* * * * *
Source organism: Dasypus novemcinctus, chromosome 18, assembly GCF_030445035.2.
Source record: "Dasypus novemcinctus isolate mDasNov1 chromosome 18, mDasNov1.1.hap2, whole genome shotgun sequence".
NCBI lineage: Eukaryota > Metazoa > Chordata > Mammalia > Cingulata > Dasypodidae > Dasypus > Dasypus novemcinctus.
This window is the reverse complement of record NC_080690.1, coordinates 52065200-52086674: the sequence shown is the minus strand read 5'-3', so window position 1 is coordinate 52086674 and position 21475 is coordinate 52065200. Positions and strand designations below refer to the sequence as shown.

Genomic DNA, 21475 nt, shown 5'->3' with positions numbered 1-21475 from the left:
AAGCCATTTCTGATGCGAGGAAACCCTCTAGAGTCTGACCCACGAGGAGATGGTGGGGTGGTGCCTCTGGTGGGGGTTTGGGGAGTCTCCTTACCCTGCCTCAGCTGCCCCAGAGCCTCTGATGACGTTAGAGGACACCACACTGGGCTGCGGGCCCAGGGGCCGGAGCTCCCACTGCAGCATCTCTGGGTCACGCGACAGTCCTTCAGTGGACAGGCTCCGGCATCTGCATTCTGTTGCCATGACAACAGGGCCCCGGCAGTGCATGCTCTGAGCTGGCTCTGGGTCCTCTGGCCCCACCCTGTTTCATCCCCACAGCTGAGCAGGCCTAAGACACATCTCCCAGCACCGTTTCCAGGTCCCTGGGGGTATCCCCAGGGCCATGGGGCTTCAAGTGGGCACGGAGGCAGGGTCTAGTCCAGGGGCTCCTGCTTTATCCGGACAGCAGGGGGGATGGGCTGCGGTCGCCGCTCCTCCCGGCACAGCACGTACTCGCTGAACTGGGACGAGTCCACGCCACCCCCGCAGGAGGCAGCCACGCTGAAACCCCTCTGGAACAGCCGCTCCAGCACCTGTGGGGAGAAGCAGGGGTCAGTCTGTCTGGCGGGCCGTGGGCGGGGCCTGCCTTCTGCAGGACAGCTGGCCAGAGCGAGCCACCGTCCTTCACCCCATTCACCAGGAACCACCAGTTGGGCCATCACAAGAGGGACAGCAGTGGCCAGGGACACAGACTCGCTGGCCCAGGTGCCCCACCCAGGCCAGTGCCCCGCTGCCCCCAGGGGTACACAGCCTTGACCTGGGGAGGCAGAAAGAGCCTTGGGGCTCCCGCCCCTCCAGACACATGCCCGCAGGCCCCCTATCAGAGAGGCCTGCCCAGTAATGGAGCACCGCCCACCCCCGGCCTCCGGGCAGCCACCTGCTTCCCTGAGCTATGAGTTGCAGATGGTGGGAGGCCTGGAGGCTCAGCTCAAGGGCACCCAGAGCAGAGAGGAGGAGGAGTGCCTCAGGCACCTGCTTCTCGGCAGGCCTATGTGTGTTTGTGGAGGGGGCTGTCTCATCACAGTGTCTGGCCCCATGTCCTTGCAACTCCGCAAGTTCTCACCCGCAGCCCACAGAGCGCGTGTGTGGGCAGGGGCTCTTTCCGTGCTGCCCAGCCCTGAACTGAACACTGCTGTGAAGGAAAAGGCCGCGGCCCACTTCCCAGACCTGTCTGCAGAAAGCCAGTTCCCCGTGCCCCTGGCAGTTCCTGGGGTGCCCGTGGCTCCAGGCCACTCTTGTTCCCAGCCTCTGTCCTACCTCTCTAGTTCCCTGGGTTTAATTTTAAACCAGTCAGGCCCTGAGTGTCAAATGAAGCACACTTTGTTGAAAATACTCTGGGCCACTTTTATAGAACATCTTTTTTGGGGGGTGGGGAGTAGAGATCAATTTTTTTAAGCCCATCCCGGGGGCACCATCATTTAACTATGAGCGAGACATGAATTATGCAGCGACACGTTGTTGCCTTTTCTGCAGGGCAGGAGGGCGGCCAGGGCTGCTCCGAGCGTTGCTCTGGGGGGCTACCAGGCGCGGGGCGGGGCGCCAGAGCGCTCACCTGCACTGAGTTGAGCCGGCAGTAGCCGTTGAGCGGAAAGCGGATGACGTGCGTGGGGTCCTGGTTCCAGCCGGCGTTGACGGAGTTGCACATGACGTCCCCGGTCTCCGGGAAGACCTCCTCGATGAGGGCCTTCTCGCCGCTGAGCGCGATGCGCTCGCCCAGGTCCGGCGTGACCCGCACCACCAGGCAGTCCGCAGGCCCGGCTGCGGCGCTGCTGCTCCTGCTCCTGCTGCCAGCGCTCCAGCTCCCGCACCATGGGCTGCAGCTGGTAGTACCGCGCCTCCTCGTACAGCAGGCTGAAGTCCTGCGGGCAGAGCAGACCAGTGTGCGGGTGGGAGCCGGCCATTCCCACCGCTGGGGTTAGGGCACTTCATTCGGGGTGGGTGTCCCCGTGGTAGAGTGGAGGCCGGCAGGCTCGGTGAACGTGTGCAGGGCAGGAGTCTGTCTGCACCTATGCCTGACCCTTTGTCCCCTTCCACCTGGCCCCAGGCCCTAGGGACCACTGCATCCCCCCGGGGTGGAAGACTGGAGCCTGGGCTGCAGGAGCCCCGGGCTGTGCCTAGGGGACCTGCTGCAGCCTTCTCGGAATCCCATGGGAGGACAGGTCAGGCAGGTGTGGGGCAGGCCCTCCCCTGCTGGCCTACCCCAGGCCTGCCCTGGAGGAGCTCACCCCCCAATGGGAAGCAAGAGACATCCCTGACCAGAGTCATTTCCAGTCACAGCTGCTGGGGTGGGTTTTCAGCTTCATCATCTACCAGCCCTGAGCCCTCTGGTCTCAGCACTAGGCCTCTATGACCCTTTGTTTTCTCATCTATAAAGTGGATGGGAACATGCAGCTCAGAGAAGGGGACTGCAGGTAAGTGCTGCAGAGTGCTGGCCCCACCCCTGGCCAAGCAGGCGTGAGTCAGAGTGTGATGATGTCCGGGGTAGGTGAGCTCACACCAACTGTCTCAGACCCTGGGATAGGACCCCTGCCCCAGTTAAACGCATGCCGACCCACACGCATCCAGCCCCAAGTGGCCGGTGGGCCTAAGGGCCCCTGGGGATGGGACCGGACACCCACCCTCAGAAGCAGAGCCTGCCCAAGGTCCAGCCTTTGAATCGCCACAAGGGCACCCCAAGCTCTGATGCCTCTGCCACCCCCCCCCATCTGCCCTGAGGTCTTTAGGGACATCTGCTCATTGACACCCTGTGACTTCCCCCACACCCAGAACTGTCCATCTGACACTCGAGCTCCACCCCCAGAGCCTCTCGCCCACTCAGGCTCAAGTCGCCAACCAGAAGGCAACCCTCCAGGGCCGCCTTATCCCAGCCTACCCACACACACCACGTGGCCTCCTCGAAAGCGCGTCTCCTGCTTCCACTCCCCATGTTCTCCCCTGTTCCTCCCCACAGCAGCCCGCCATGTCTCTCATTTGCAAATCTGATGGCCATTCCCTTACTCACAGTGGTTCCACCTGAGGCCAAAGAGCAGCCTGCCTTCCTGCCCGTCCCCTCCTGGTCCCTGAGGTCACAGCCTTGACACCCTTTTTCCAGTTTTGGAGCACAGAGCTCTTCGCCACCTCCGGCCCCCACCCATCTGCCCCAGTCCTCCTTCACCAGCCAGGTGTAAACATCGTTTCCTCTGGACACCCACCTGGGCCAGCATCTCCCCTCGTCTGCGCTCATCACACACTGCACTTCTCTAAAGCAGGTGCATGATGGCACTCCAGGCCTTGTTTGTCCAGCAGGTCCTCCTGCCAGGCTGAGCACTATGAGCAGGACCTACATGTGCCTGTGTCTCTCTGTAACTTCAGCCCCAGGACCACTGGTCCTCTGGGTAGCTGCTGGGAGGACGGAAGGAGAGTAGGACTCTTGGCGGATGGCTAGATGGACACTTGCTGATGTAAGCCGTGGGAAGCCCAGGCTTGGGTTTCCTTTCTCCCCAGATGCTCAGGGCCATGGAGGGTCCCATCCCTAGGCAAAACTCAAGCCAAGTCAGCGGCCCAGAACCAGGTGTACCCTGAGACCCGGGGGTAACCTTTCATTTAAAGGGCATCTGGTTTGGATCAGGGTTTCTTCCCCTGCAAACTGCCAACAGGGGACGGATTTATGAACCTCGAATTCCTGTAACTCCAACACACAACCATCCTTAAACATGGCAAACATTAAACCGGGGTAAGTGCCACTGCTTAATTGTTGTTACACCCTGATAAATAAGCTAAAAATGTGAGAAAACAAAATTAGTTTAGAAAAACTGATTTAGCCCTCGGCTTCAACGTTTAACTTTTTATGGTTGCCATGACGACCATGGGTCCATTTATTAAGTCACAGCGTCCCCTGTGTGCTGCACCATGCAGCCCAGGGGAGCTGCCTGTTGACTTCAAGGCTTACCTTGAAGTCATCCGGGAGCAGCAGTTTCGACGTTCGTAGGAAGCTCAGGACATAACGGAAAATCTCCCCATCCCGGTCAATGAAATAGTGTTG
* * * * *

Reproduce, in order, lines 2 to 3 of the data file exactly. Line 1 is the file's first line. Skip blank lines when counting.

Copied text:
Source record: "Dasypus novemcinctus isolate mDasNov1 chromosome 18, mDasNov1.1.hap2, whole genome shotgun sequence".
NCBI lineage: Eukaryota > Metazoa > Chordata > Mammalia > Cingulata > Dasypodidae > Dasypus > Dasypus novemcinctus.